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Savings Account Finder
Compare APYs, fees and minimums to maximize your savings growth.
Today’s leading savings accounts offer competitive interest rates, minimal fees, accessibility and protection to keep just about any balance safe and growing. We rolled up our sleeves to review and rate nearly 100 savings accounts to help you compare what’s out there.
- 1.30% APY
- No monthly fee
- No minimum balance
Editor's pick: American Express® Personal Savings High Yield Savings
Enjoy no monthly fees and a competitive APY with this online-only savings account. Accounts offered by American Express National Bank, Member FDIC.
- Around-the-clock online and phone support
- No fees to hassle with
- FDIC insured
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What is a savings account?
A savings account is a bank account where you can safely store your money. It earns interest and is federally insured up to $250,000, which means you’ll get your money back in the rare event your financial institution goes under. But they’re more restrictive than checking accounts. You typically don’t get an ATM card or checks and you can’t make more than six outgoing transactions a month due to federal regulation.
Do I need a savings account?
If you answer yes to any of these three questions, then it’s time to get a savings account:
- Are you saving up for a big purchase? If you’ve got your eyes set on an emergency fund, vacation fund, or any other big purchase, then a savings account is for you. You’ll earn interest on your deposits, which means you’ll reach your savings goals even faster.
- Do you want your money to be secured against theft or damage? Keeping money at home usually isn’t ideal because it can easily get lost or stolen. Savings accounts are federally insured, so you never have to worry about losing your money if your bank goes under.
- Will you be tempted to spend your savings if you keep it in a checking account? When you keep your money in a savings account, you’re less likely to spend it because it’s out of sight, out of mind. The distance between your saving and spending money makes it easier to reach your goals. Plus, you’ll earn more interest than you would with a checking account.
Pros and cons of savings accounts
Savings accounts can help you tackle your financial goals with unique features, but there are also some limitations to be aware of.
- Competitive APYs. Unlike most checking accounts, savings accounts pay you a competitive rate for keeping your money in the account. That means you can reach your savings goals even quicker when your money is working hard to make you even more money.
- Savings tools. Modern banks are known for offering automated savings tools and free budgeting templates that help you track, manage and automate your financial goals.
- Low account minimums. Most banks let you open a savings account with as little as $0 to $100 — making it easy to open an account today.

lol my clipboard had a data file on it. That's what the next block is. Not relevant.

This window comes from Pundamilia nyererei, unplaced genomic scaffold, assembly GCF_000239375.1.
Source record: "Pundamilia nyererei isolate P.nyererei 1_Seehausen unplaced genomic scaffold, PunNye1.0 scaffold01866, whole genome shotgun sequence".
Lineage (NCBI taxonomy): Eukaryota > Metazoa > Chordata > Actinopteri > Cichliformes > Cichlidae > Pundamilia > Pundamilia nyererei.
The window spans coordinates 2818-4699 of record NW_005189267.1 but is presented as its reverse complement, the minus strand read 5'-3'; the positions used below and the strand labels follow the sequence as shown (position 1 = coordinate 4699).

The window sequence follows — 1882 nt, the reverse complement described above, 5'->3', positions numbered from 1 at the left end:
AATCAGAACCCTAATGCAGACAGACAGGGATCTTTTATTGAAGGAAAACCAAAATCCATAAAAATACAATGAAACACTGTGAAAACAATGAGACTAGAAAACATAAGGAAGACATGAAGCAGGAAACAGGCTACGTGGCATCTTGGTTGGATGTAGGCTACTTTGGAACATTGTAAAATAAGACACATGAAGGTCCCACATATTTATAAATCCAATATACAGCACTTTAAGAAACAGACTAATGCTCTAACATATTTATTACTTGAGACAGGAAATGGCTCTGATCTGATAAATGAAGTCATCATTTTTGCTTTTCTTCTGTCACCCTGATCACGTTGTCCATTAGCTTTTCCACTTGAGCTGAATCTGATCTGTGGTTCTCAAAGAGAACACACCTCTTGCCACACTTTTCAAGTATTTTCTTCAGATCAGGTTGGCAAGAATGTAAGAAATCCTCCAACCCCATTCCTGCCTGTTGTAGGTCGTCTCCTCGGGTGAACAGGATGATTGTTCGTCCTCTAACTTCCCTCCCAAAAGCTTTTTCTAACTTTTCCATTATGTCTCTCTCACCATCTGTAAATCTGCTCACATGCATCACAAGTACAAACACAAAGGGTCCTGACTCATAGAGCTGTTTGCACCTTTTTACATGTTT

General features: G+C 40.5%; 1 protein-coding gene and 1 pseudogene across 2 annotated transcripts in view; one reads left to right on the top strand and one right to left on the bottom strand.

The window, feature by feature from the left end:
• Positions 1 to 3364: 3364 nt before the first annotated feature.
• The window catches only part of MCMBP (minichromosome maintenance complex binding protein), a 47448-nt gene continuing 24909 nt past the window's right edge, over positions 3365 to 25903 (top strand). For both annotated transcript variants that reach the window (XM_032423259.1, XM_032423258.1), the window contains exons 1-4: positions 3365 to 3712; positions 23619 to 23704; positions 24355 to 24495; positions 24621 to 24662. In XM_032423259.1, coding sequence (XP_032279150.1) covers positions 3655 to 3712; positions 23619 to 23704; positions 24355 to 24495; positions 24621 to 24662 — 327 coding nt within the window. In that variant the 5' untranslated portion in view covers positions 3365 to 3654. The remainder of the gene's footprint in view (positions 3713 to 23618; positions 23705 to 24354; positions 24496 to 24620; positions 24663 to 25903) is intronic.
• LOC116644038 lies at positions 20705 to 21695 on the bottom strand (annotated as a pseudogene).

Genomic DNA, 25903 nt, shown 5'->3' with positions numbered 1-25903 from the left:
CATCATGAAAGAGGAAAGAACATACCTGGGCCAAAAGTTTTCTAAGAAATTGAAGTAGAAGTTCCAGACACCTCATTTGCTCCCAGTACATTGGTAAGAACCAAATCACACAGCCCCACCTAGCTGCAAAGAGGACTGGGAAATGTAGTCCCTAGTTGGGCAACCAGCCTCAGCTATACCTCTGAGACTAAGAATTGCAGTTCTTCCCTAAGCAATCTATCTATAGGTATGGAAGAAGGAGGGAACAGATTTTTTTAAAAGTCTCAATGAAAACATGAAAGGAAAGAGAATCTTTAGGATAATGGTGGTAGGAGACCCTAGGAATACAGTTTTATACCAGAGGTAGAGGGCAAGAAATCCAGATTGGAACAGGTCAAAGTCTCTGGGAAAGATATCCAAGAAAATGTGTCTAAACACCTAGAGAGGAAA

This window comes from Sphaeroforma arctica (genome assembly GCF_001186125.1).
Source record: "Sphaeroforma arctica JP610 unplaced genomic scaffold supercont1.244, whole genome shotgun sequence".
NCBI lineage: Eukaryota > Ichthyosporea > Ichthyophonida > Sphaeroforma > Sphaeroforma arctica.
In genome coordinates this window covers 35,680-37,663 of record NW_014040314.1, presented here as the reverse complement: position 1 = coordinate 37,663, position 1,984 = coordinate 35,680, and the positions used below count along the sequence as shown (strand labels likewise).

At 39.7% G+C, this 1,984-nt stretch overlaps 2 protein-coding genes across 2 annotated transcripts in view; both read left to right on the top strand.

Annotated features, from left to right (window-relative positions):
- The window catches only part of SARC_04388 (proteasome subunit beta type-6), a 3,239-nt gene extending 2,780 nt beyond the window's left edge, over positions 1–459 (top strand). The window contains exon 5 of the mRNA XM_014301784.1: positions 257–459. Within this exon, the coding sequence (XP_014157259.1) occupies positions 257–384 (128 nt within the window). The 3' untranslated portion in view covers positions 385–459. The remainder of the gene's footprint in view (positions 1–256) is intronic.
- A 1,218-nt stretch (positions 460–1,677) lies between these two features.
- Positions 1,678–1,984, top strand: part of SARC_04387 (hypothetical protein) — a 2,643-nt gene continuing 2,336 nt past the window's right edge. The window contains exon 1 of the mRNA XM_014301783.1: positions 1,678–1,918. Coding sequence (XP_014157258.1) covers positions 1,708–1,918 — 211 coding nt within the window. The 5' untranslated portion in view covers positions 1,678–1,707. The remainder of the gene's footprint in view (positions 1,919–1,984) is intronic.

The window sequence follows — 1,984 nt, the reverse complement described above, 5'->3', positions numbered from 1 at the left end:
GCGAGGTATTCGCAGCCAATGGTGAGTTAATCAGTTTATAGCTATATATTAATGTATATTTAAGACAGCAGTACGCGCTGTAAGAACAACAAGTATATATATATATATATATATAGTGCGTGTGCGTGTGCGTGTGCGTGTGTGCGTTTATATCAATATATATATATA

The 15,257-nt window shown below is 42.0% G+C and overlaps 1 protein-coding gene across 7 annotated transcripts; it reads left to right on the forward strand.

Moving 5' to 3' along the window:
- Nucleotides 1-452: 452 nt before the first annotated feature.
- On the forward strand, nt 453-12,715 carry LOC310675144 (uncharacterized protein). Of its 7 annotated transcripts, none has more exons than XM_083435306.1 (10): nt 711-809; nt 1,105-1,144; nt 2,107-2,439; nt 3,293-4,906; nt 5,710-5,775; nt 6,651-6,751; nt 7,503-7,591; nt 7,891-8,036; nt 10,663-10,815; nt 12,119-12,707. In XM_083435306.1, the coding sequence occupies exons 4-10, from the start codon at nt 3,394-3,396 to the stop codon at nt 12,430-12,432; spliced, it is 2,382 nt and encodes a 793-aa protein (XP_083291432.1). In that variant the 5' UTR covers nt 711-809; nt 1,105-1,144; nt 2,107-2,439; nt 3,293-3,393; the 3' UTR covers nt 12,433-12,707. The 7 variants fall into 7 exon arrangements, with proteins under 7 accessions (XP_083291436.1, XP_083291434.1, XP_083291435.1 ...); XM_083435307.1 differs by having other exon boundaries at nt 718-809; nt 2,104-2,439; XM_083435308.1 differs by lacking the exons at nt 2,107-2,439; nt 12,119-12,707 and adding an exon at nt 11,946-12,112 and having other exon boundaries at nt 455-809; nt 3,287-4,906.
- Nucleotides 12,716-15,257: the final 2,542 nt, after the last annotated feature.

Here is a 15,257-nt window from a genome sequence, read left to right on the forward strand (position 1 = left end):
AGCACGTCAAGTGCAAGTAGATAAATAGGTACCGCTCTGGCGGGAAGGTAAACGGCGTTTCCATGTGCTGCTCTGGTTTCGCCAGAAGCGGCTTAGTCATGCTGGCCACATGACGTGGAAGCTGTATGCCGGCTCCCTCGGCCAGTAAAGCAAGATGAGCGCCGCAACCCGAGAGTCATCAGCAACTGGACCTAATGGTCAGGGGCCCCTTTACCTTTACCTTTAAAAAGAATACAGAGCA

- Variable interest rates. If your account has a variable interest rate, your APY could drop in the future — but it could also rise. Interest rates on variable accounts are influence by the economy and the Federal Reserve rate.
- Withdrawal limitations. If you make more than six withdrawals per month, you could be charged fees. Due to the coronavirus, many banks are temporarily suspending this policy, so check with your institution to be sure.
- Watch out for introductory rates. Some accounts offer a higher interest rate for an introductory period. If you sign up for one of these accounts, check what your long-term interest rate will be.
For savings accounts, the interest rate is probably the most important factor in growing the money you’ve stashed away, and it’s usually expressed as a yearly rate called the annual percentage yield (APY). While many traditional banks and credit unions pay an interest rate somewhere around the national average of 0.09%, there are several others that pay around 2.00% or more. On a $5,000 balance, that’s a difference of $95 each year.
How do variable rates work for savings accounts?
If you open a savings account, the money you deposit will earn interest at a variable rate. This rate is regularly adjusted by your bank in line with fluctuations to the federal funds rate. In other words, the maximum variable rate of interest you can earn will go up and down over time. Over the past decade, inflation has fluctuated from a low of 0.1% in 2015 to a high of 3.2% in 2011.
In some cases, you may find that the interest earned on your account doesn’t match the advertised rate. There are a few reasons this can occur:
Introductory interest rates
There’s the introductory rate that a bank uses to get you in the door, and then there’s the long-term rate applied to your account. Some banks — particularly smaller ones — will temporarily raise their interest rates above the usual level. Then, in a few months, they drop back down.
When opening an account, look at the historical interest rates the bank has offered — major swings can be a red flag.
Karen opens a savings account with a small bank that offers an introductory rate of 3%, but after six months the rate drops down to 1.5%. Josie looks into the historical rates of her bank before opening an account to make sure her interest rate won’t vary too wildly, and her rate of 3% stays the same over the course of the year.